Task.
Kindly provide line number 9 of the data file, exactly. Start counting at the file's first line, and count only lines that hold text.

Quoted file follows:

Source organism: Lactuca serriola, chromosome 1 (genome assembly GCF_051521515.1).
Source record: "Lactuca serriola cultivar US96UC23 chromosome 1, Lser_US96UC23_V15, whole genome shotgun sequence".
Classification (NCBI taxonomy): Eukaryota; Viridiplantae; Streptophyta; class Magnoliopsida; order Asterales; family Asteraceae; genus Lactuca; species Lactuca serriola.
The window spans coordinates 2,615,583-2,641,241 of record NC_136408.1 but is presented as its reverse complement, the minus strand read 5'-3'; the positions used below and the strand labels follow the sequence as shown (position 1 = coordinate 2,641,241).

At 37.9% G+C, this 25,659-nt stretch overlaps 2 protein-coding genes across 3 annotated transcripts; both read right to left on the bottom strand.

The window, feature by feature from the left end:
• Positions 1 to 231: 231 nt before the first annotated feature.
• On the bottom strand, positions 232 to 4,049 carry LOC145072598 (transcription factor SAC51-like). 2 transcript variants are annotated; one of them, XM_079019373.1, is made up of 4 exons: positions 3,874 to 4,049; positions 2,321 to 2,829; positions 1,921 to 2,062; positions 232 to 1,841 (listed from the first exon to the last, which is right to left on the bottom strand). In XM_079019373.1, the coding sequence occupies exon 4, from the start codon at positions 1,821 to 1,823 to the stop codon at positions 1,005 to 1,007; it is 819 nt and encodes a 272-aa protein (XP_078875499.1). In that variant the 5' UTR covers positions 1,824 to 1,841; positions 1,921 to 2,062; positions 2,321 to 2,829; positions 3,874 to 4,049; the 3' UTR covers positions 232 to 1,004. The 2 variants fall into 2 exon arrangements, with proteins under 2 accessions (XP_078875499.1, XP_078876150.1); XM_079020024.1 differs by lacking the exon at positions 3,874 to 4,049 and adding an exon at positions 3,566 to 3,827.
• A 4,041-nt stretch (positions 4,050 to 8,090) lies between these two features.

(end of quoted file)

• A 4,041-nt stretch (positions 4,050 to 8,090) lies between these two features.